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The role of Magnesium and Zinc in Bodybuilding Supplements

Although there is a vast array of supplements targeted at the sporting community simply absurd in their claims, we are going to have a closer look at one product called ZMA, citing less grandiose claims, accompanied by plausible explanations, to see whether there is merit in such claims.

ZMA (30mg zinc monomethionine aspartate, 450mg magnesium aspartate and 10.5mg vitamin B6, which is added in order to improve absorption of zinc and magnesium) is mostly targeted at male athletes as a virility enhancer. It is said to boost their anabolic hormone levels, thus increasing strength, enabling faster recovery, improving sleep and generally wellbeing.

Zinc and magnesium are both known to be vital for human development and growth. These minerals are used by our bodies in more than 300 metabolic processes and they are the key component in the production of IGF-1, which is the active growth hormone metabolite.

Zinc is essential for development of sex hormones. Its deficiency is a common cause of low weight and childhood stunting, though this appears to be largely a third world problem. Zinc is highly concentrated in semen, being involved in sperm formation and motility. Infertile men typically have significantly lower levels of seminal zinc. Cellular concentrations of zinc happen to correlate with testosterone levels. Therefore, zinc depletion causes testosterone levels to fall. Zinc supplementation was found to almost double the testosterone levels in elderly gentlemen who suffered from marginal zinc deficiency. In addition, zinc also appears to inhibit the conversion of testosterone into oestrogens.

Magnesium possesses electrolyte actions and is needed for ensuring normal levels of calcium and potassium. Evidence shows that magnesium can prevent testosterone from binding to sex hormone binding globulin and thus increases the amount of available active testosterone. Magnesium is also vital for energy metabolism.

Zinc Magnesium Aspartate (ZMA) Trials

Data shows that American footballers who took ZMA at night-time had increased levels of total testosterone and free testosterone as well as IGF-I levels. Total and free testosterone levels were increased by an impressive 33% whereas they declined in those not supplemented. But, a later study in resistance trained athletes found no effect of ZMA on anabolic hormones. Why such a disparity?

There is a clear difference between the two studies. In the null-effect study, zinc and magnesium levels were already adequate and, therefore, supplementation had little impact on blood levels. In the positive study ZMA supplementation increased zinc levels by 30% but this was only to achieve levels similar to those found at baseline levels in the null-effect study.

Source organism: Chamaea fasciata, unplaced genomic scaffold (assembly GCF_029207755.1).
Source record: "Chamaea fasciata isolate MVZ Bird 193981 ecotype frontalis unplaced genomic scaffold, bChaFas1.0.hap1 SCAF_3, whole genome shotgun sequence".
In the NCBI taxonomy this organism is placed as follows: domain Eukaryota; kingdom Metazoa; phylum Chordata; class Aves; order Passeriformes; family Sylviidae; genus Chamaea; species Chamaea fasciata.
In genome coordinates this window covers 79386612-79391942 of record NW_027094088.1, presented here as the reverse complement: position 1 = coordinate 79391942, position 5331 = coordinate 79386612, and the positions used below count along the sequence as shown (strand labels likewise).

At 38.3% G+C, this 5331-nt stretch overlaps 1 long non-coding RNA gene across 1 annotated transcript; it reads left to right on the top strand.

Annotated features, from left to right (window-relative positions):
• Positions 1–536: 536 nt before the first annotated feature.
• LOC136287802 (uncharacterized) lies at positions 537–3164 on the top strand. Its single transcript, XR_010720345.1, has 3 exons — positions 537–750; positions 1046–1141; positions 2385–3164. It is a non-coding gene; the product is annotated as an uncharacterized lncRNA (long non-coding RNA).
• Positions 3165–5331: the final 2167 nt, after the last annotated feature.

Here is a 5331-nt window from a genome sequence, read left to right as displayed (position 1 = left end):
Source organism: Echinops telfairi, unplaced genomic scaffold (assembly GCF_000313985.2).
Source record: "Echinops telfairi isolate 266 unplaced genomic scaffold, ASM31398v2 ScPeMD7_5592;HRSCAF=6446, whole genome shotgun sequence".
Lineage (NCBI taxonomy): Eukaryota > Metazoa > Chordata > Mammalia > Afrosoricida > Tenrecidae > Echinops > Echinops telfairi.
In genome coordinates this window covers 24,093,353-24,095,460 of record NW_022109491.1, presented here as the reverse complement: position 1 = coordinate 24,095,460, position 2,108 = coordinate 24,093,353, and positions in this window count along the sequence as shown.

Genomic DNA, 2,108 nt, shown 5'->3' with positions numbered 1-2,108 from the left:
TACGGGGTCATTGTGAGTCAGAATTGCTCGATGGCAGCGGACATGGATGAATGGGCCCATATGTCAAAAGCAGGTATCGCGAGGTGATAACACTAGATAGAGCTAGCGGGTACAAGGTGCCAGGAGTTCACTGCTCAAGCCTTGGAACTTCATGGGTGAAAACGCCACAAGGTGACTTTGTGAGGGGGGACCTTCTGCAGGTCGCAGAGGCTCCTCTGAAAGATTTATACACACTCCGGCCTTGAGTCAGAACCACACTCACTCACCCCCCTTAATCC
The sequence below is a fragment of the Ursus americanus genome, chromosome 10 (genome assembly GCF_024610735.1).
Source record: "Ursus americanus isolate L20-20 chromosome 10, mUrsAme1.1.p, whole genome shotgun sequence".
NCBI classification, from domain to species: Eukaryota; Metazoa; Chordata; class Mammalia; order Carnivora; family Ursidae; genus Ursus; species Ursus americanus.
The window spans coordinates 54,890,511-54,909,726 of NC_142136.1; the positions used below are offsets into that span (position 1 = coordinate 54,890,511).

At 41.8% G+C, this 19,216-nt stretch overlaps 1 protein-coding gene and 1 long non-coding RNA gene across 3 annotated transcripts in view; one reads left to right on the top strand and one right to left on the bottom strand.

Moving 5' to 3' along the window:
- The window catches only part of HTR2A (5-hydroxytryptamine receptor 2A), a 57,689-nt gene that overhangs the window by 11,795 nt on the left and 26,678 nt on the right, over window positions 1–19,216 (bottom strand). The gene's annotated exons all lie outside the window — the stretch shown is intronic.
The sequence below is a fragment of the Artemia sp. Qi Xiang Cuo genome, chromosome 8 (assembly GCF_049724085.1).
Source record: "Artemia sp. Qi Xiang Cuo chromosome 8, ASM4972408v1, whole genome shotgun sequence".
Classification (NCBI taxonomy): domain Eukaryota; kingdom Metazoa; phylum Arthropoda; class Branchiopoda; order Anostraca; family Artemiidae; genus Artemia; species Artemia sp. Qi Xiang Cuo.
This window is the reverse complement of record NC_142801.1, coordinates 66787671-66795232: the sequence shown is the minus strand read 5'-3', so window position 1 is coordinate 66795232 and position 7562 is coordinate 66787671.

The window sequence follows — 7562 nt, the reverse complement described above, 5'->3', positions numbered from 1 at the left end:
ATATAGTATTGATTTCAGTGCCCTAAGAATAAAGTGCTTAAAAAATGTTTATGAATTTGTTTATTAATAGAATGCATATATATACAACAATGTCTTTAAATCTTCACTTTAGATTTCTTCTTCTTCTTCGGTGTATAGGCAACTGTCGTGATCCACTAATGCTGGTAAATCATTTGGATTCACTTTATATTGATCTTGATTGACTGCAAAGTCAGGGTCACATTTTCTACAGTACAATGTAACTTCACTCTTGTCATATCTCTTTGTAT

Conclusion: zinc and magnesium are essential for growth and maintaining healthy anabolic hormone levels of testosterone and IGF-1. However, only physiological levels of zinc and magnesium are required. Basically, ZMA does not raise your hormone levels above normal levels but it helps restore them to the level they should be at if you were nutritionally replete.

How Much Do I Need?


The recommended daily allowance of zinc for males is 11-15mg, though it has been argued that optimal status requires higher levels of approximately 25mg/day. Surveys show that the average daily intake among men in the UK is only 10mg, being lowest in 19-24 years at 9mg. 34% of intake comes from meat, with red meat and seafood providing the best sources, and whereas plants can provide sufficient amounts alone, their phytates content may hinder absorption, placing vegans and vegetarians at high risk of zinc deficiency. Studies show that individuals undergoing strenuous exercise have increased zinc losses.


The recommended daily allowance for magnesium is approximately 400mg, yet the average man only ingests 310mg. As a matter of fact, 19-24 year olds were found to ingest only 260mg daily. The main sources of magnesium are cereals and grain products. Actually, 10-12% of a man’s average magnesium intake is attributable to beer intake. However, it is necessary to note here that alcohol depletes magnesium levels. It has also been suggested that individuals who undergo strenuous exercise need up to 20% more magnesium than the average population. In order to ensure that you are consuming enough magnesium from food, include green vegetables, whole grains and legumes in your diet. For instance, 100g of spinach provides 80mg of magnesium. 30g of cashews or almonds will provide the same amount (292mg and 268mg per 100g, respectively). Roasted potatoes with skin on provide 23mg per 100g, while baked beans contain around 43mg of magnesium per 100g.

Supplemental intakes of zinc and magnesium above the amount found in a ZMA supplement cannot be recommended. Consistently high zinc intakes can impede copper absorption and levels above 100mg/day are linked with an increased risk of prostate cancer. Excess amounts of magnesium can disrupt your mineral status and result in undesirable loss of calcium from the body.